How to choose Organic vs Non-organic in the Fruit & Veg aisle

Guys, have you all seen or heard about the US’s Environmental Working Group (EWG)’s Dirty Dozen™ and Clean Fifteen™ Lists?

The EWG’s Shopper’s Guide to Pesticides in Produce™, updated every year since 2004, ranks pesticide contamination of 47 popular fruits and vegetables in the US. The guide is based on results of more than 38,800 samples of produce tested by the U.S. Department of Agriculture and Food and Drug Administration. It is important to note that the samples are tested for pesticides after they have been prepared to be eaten. This means the produce is thoroughly washed and, when applicable, peeled. After these preparations, pesticide residues are still detected on many of the fruits and veggies.

The idea of the EWG’s Shopper’s Guide is to help consumers make the best choices for their families and reduce their exposures to toxic pesticides.

While the Dirty Dozen™ and Clean Fifteen™ lists are based on tests of produce sold in the US, we can use them as a broad basis for our own fruit and veg shopping choices here in Ireland.

Here’s a quick explainer video about the EWG’s Guide:

HIGHLIGHTS OF THE DIRTY DOZEN™ FOR 2018

For the 2018 Dirty Dozen list, EWG singled out produce with the highest loads of pesticide residues. This year the list includes, in descending order, strawberriesspinach, nectarines, apples, grapes, peaches, cherries, pears, tomatoes, celery, potatoes and sweet bell peppers.

Each of these foods tested positive for a number of different pesticide residues and contained higher concentrations of pesticides than other produce.

Key findings:

  • More than 98 percent of samples of strawberries, spinach, peaches, nectarines, cherries and apples tested positive for residue of at least one pesticide.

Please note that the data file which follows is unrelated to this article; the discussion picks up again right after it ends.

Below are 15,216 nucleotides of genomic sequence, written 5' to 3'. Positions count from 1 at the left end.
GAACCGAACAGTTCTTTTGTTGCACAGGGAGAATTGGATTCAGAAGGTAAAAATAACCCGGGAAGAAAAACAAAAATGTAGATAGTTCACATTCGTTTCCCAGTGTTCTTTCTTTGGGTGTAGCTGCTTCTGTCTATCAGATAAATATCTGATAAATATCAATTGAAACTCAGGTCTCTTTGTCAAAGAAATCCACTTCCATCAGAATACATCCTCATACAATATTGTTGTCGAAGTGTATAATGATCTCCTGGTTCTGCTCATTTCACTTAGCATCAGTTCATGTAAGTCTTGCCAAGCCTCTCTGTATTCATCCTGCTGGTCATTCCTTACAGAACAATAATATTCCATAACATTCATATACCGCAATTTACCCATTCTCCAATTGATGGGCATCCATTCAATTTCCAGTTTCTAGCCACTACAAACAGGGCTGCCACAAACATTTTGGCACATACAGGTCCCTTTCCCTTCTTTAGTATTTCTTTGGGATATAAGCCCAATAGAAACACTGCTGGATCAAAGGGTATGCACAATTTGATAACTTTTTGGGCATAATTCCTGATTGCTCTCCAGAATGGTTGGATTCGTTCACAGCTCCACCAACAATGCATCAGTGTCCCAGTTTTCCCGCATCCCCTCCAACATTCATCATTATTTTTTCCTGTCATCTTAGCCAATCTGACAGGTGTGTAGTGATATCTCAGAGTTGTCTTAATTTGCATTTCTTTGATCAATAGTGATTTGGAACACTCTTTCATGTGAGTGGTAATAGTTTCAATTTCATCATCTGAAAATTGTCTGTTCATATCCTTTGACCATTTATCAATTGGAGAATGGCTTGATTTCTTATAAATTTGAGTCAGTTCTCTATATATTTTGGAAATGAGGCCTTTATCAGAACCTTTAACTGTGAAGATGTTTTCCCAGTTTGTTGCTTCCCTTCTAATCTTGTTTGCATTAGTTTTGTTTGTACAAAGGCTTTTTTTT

• A single sample of strawberries showed 20 different pesticides.
  • Spinach samples had, on average, 1.8 times as much pesticide residue by weight than any other crop.

THE CLEAN FIFTEEN™

EWG’s Clean Fifteen list of produce least likely to contain pesticide residues included avocados, sweet corn, pineapples, cabbages, onions, frozen sweet peas, papayas, asparagus, mangoes, eggplants, honeydews, kiwis, cantaloupes, cauliflower and broccoli. Relatively few pesticides were detected on these foods, and tests found low total concentrations of pesticide residues.

Key findings:

  • Avocados and sweet corn were the cleanest. Less than 1 percent of samples showed any detectable pesticides.
  • More than 80 percent of pineapples, papayas, asparagus, onions and cabbages had no pesticide residues.
  • No single fruit sample from the Clean Fifteen tested positive for more than four pesticides.
  • Multiple pesticide residues are extremely rare on Clean Fifteen vegetables. Only 5 percent of Clean Fifteen vegetable samples had two or more pesticides.

See the full list of fruits and vegetables with pesticide residue data.

Click here to download and print a handy version of these two lists for your wallet.

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